57 (edited by jiw 2019-04-28 20:41:52)

Re: How big of a problem is buying a speaker with its own internal DSP?

Paarabweichung is better translated as pair deviation (as S&R does), i.e. the maximum deviation of one speaker from the other speaker across the specified frequencies.

The max SPL of the Type 30 at low frequencies (Basstauglichkeit) is 108,3 dB (10 % THD 50 − 100 Hz). As the Type 20 has half the drivers and ports at those frequencies and a smaller enclosure, the max SPL at those frequencies should be at least 6 dB lower.
For comparison, the KH310 comes in at 104 dB (10% THD 50 − 100 Hz).

However, more relevant is the observation that the Neumann's max SPL is within 6dB of the Type 30's between 60 and 250 Hz (both at 3% and 10% THD). Below the HEDD's ports generate more SPL whereas the sealed (and almost half as small) KH310's woofer runs out of excursion.

Also using a signal that approximates typical musical content (EIA-426B), the max SPL of the Neumann at 1 m is 102,4 dBA average SPL with 116 dB peak SPL. The Type 30 manages 104,8 dB average SPL with 116,5 dB peak SPL. Since the low frequency are weighted down quite a bit using A-weighting, the max SPL for musical content should be very similar for the KH310 and Type 20.

Re: How big of a problem is buying a speaker with its own internal DSP?

Thanks for all these interesting posts!
I'm currently looking for a pair of 3 ways speakers for max. 4000€ and this thread really helps.
They are not for sound editing, but for listening stereo in my living room (music and films). The room is 42 square meters, and I'm 2 meters from the speakers.

I have done a lot of listening in consumer shops and I like a lot B&W 702 S2 (3 ways passive speakers).

But due to this forum, I've started to check active monitors, and now I can't decide between B&Ws and Neumann's KH310 A... 2 different options, and hard to find a shop where I can listen to both...
I'm scared to be bored with the little monitors for home listening... And I think that +60 liters floorstanding speakers are more fun in the bass range?

ADI-2 DAC (with stock PSU) - Neumann KH 310 A monitors - Cheap USB and XLR cables

Re: How big of a problem is buying a speaker with its own internal DSP?

Could you kindly open a thread of your own ?
We will loose overview if we handle two cases in one thread.

BR Ramses
UFX+, 12Mic, XTC, ADI-2 Pro FS R BE, RayDAT, X10SRi-F, E5-1650v4, Win10Pro21H2, Cub12Pro

Re: How big of a problem is buying a speaker with its own internal DSP?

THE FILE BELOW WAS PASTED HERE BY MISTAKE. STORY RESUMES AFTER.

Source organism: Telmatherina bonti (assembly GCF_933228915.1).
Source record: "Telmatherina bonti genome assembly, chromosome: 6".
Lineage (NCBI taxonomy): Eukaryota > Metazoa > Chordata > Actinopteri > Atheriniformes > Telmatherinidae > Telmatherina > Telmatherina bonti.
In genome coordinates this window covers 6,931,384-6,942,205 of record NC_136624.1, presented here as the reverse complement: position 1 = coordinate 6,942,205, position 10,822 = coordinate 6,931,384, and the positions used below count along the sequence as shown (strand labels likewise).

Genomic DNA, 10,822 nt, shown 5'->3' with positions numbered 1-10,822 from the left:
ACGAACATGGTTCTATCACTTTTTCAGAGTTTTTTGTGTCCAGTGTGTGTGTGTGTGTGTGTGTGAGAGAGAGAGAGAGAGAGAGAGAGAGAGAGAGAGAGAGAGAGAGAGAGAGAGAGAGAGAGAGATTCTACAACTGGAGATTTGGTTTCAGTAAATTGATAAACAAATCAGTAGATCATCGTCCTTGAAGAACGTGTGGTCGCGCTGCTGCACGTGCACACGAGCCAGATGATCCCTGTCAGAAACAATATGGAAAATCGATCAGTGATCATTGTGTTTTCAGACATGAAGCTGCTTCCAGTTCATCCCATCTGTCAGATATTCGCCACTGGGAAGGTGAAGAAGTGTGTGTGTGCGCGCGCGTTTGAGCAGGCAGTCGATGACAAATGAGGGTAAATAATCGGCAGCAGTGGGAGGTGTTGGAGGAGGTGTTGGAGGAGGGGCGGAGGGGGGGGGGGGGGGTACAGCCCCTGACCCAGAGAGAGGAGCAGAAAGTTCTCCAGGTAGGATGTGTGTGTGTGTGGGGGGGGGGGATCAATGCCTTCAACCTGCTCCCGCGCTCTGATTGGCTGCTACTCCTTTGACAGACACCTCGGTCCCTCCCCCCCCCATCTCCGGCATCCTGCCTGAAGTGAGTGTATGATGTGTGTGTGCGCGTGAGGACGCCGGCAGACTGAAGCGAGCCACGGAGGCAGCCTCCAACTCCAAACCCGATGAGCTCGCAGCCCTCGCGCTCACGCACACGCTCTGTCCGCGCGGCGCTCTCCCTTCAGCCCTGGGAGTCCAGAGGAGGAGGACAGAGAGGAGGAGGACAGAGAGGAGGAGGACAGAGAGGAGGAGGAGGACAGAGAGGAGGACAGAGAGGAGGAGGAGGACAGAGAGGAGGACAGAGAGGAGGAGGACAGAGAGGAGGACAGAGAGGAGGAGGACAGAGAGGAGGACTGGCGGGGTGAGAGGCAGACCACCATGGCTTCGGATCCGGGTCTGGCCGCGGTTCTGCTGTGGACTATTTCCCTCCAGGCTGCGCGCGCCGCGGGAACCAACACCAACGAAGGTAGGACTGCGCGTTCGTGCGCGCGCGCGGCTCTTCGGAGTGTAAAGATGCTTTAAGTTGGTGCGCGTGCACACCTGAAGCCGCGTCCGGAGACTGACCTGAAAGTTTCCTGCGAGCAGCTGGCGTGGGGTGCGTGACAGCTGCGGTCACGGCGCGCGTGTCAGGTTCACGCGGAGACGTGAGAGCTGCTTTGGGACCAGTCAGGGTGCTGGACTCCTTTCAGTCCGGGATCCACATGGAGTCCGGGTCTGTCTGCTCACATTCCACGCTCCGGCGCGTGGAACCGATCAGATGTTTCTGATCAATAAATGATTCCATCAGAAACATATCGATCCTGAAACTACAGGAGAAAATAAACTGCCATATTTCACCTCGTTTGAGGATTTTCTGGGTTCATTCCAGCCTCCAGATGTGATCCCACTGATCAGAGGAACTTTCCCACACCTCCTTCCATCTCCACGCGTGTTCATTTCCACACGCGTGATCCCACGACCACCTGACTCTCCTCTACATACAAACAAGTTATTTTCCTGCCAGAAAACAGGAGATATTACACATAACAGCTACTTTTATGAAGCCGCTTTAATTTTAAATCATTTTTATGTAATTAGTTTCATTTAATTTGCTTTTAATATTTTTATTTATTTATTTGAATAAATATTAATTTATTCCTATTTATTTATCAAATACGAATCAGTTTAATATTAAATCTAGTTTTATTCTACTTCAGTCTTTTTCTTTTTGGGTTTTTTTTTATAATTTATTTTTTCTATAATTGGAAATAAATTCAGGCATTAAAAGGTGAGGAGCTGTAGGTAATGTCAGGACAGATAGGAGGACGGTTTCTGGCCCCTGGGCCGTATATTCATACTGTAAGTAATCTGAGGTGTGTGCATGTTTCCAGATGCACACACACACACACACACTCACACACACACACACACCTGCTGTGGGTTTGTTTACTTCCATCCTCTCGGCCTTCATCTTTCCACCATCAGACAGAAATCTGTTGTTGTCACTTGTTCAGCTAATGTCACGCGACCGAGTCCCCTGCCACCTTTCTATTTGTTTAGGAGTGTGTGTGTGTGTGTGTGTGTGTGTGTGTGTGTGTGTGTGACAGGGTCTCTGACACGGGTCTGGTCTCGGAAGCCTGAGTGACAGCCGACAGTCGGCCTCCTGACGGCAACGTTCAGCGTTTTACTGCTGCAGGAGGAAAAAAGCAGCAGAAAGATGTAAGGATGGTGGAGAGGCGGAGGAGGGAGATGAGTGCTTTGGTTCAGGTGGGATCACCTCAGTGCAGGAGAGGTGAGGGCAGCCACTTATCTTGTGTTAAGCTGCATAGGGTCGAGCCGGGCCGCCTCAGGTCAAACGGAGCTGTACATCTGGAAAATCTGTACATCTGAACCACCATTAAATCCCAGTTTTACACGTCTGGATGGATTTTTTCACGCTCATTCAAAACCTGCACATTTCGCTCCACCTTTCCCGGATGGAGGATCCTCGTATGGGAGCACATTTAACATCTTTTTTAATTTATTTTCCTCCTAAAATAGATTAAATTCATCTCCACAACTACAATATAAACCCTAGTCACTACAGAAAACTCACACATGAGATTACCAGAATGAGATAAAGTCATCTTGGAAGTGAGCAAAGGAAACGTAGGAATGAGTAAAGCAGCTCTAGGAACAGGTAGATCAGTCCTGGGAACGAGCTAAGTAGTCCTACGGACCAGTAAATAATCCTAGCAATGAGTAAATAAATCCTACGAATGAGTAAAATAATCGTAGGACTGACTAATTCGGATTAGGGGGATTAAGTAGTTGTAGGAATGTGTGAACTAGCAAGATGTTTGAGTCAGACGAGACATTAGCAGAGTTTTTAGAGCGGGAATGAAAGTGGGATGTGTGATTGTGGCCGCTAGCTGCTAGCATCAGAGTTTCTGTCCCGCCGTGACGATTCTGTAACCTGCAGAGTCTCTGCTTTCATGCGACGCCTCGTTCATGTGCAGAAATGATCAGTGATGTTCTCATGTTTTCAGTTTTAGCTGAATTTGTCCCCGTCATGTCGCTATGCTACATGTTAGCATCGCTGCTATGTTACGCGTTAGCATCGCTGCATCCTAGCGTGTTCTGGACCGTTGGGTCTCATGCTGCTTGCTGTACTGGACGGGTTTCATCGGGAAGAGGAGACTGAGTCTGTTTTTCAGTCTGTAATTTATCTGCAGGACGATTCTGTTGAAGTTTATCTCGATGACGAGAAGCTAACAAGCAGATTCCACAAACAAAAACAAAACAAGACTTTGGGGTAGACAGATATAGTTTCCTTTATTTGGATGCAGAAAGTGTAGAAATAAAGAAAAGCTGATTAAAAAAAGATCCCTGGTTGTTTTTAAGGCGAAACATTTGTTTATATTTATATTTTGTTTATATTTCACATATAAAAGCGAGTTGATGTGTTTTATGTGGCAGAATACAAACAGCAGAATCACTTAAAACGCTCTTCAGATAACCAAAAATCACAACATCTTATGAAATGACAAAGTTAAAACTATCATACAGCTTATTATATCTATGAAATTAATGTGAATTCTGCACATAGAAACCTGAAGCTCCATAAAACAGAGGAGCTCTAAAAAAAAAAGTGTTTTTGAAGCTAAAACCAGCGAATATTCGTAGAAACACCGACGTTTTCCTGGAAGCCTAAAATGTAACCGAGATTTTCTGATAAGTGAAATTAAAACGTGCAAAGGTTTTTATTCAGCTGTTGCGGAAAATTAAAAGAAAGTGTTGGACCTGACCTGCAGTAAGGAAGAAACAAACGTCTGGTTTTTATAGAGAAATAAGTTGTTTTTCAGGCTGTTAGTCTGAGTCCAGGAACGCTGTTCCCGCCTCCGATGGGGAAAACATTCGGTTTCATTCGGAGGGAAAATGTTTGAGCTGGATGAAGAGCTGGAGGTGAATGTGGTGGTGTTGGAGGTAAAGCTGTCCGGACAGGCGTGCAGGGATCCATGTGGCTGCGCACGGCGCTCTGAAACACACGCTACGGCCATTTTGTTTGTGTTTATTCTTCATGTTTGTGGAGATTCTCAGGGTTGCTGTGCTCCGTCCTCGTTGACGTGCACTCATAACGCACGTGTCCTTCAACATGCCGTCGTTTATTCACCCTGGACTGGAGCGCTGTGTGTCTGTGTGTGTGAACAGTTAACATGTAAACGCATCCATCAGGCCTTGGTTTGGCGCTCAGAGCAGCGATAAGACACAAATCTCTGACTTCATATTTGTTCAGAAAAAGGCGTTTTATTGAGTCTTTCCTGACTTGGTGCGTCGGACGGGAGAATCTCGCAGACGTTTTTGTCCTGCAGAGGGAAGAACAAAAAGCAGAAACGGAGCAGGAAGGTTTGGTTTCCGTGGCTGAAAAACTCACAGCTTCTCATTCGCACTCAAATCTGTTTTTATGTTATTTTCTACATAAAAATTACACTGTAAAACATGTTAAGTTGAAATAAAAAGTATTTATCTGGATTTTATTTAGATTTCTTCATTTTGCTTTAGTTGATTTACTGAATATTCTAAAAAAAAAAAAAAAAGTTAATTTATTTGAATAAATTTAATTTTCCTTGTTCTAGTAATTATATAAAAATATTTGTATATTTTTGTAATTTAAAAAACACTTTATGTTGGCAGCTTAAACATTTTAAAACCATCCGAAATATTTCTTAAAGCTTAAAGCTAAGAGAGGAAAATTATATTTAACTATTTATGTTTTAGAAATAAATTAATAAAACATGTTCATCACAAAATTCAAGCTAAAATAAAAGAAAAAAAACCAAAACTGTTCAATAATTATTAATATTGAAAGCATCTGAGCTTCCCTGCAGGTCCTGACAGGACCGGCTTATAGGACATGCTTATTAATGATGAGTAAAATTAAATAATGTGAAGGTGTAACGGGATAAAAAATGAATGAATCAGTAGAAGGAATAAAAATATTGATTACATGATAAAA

ramses wrote:

Could you kindly open a thread of your own ?
We will loose overview if we handle two cases in one thread.

Done, in the Miscellaneous section. smile

ADI-2 DAC (with stock PSU) - Neumann KH 310 A monitors - Cheap USB and XLR cables

61 (edited by Rodney_Ferguson_75 2019-04-30 19:10:16)

Re: How big of a problem is buying a speaker with its own internal DSP?

Once you realise how a room influences sound quality then you will hopefully realise that splitting hairs over high-end speakers is nothing more than an exercise in egotism.

Measure the distance between your woofer and the front wall, usually between 20cm to 35cm.

Multiply that measurement by four so between 0.8-1.4metres. Then you will have the wavelength of the first major null in your room.

It will probably be around 12dB lower than any peaks in the frequency and between the 250-400Hz range. Everything below that frequency will look like a choppy sea.

No near field speaker, no matter the quality is immune so such an effect.

However, this is not really a thread about sound quality rather than who is foolish enough to be led up the garden path by professional consumers.

Best of luck with your retail therapy.

Rodders : )

Rme Ucx + Rme Adi-2 Dac Fs

62 (edited by item 2020-01-09 18:37:04)

Re: How big of a problem is buying a speaker with its own internal DSP?

I find it odd this question isn't being discussed more . . . I touched on it in our YouTube review of the S3H v HEDD Type 30.

When a designer makes the decision to implement a digital XO with DSP, it's important to recognise what a fundamentally different animal it is. It's no longer intended primarily for analog input. With any ADAM S Series or SAM Genelec, no matter how good an interface you use, it doesn't survive the AD-DA flip-flip to outperform direct 'hot-wiring'. For monitoring, a DAC is worse than irrelevant: it's a handicap.

On the upside, EQ and room correction is guilt-free: because DSP is baked into the design, it's lossless. If you compare excellent old-school monitors like the Neumann, PSI and HEDD with digital speakers like the Genelec Ones or ADAM S via analog inputs, it's not a level playing field: where possible, you have to deliver them AES-direct, or you're killing them. You also have to use their on-board room correction, otherwise you're wasting their potential.

I would argue that measured response in a laboratory setting is less important than the monitor having internal tools to get correct in-room response.

When you then compare modern digital monitors (let off the leash) with analog ones, the difference is often profound. Not many folks seem to . . .